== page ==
SF's Transamerica Pyramid Achieves Green Building Milestone
San Francisco's iconic Transamerica Pyramid, a unique silhouette on the city skyline for almost 40 years, celebrates a green building milestone today.
The 48-story building, already the possessor of a LEED-Gold green building rating, now is certified at the highest level possible by the U.S. Green Building Council -- LEED-Platinum. Owner Transamerica Pyramid Properties and its building management team are marking that achievement in a ceremony this morning.
I'll be attending the event and will update this post afterward. In the meantime, here's background on the building, what it took to make it green and how those efforts reflect San Francisco's push to make its commercial buildings better environmental performers.
Completed in 1972, the Transamerica Pyramid is 853 feet high with 530,000 square feet of space. Its first LEED rating -- LEED stands for Leadership in Energy and Environmental Design -- came in 2009 after about a decade of renovations that were aimed at making the building greener.
The work included installing a cogeneration plant that now supplies 70 percent of the building's electricity, 100 percent of heating, including the energy needed for hot water. The cogen system saves the building owners about $700,000 a year in energy costs. The building owner and managers also embarked on an aggressive water-saving and waste reduction programs to earn the first LEED rating.
Those efforts accelerated when the owner and operators decided shoot for LEED-Platinum status. In the process, the Energy Star score for the building rose from 77 in 2009 to its latest score of 98, which means the building in among the top two percent of high-performing energy saving structures in the country.
The energy and water efficiency measures have produced $2.5 million in savings on electricity, gas and water costs over the past four years. And the cost for waste collection plummeted by 73 percent in the past three years as a result of a recycling and composting program that diverts 70 percent of material otherwise destined for landfill.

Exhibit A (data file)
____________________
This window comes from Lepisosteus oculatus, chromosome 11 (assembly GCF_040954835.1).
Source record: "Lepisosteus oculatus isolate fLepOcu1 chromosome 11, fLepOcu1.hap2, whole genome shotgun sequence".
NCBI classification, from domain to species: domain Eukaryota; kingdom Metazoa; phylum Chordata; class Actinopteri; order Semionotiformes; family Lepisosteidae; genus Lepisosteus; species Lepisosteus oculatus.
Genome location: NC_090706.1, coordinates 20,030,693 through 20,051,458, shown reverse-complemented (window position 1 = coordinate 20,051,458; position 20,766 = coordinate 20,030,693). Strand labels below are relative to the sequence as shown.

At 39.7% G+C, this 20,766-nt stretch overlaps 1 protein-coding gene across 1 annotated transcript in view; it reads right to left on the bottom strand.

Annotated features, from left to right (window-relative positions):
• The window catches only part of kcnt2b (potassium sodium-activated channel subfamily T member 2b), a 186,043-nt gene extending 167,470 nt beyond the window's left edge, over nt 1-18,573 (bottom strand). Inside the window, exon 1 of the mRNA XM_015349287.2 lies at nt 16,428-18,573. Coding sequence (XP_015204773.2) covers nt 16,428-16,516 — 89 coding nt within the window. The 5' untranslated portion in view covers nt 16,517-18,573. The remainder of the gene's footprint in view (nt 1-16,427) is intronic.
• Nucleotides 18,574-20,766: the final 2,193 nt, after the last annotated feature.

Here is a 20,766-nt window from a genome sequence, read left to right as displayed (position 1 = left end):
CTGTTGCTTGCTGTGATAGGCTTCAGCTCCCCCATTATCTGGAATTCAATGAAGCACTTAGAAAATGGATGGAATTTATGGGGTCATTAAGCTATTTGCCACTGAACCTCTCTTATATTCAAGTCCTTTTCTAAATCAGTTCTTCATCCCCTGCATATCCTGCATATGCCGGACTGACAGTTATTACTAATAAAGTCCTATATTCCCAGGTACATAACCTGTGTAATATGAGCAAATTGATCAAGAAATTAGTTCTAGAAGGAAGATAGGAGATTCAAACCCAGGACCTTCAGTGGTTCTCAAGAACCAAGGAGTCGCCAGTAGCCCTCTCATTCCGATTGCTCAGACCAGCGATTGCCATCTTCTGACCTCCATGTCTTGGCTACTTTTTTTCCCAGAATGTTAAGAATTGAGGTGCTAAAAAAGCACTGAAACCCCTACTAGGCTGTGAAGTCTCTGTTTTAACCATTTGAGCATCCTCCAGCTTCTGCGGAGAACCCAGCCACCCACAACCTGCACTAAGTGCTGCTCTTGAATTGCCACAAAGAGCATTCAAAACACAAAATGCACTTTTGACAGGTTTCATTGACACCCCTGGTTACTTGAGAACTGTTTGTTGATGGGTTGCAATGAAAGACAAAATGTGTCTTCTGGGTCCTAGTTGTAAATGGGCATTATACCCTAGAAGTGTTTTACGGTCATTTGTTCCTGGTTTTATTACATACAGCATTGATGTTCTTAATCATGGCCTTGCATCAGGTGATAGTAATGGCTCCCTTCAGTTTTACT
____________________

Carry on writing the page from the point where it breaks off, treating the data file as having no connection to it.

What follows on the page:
To top it off, the building's shape and it white precast quartz aggregate exterior provide the same benefits as a cool roof by reducing the need to cool the building and by diminishing the heat island effect caused by a concentration of dark-colored surfaces (think: traditional roofs, road and parking lots) in urban areas,
The Transamerica Pyramid's latest green accomplishment brings with it a shiny new plaque that announces its LEED-Platinum certification. But the property owner and managers have also achieved another important but less touted milestone: They are among the first movers to comply with San Francisco's new ordinance requiring energy performance reporting by commercial buildings.
Earlier this year, San Francisco joined the ranks of the small but growing number of U.S. cities that have adopted measures requiring energy benchmarking, auditing and reporting. It is part of a larger nationwide effort, which includes the USGBC, the Institute for Market Transformation and the Clinton Climate Initiative, to improve the energy efficiency of commercial buildings.
Buildings account for about 40 percent of energy consumption and the carbon emissions in the U.S. And as Capital-E noted in its recent report "building energy efficiency is the single largest, low-cost opportunity for CO2 reductions."
San Francisco's ordinance covers commercial buildings of 10,000 square feet and up. It affects some 2,700 buildings in town, according to Barry Hooper of the Private Sector Green Building Program in city's Department of the Environment. Starting this month, buildings of 50,000 square feet or more must submit energy performance benchmarks to the city. That provision applies to about 850 buildings and they encompass about 75 percent of the commercial building square footage in town, said Hooper.
The Transamerica Pyramid is among the 125 big buildings that have submitted its benchmarks to the city.
As shown with the Transamerica Pyramid, "the story behind this policy is that there is an opportunity for any building to improve," said Hooper. And the greater aim of energy reporting is for building owners and operators acquire information about how their properties are performance, realize the value of that data and take action on it, he said.
"The goal is market transformation," Hooper said. "Energy is often a mystery to building owners and operators. The people who pay the bills are not always the people who manage the building."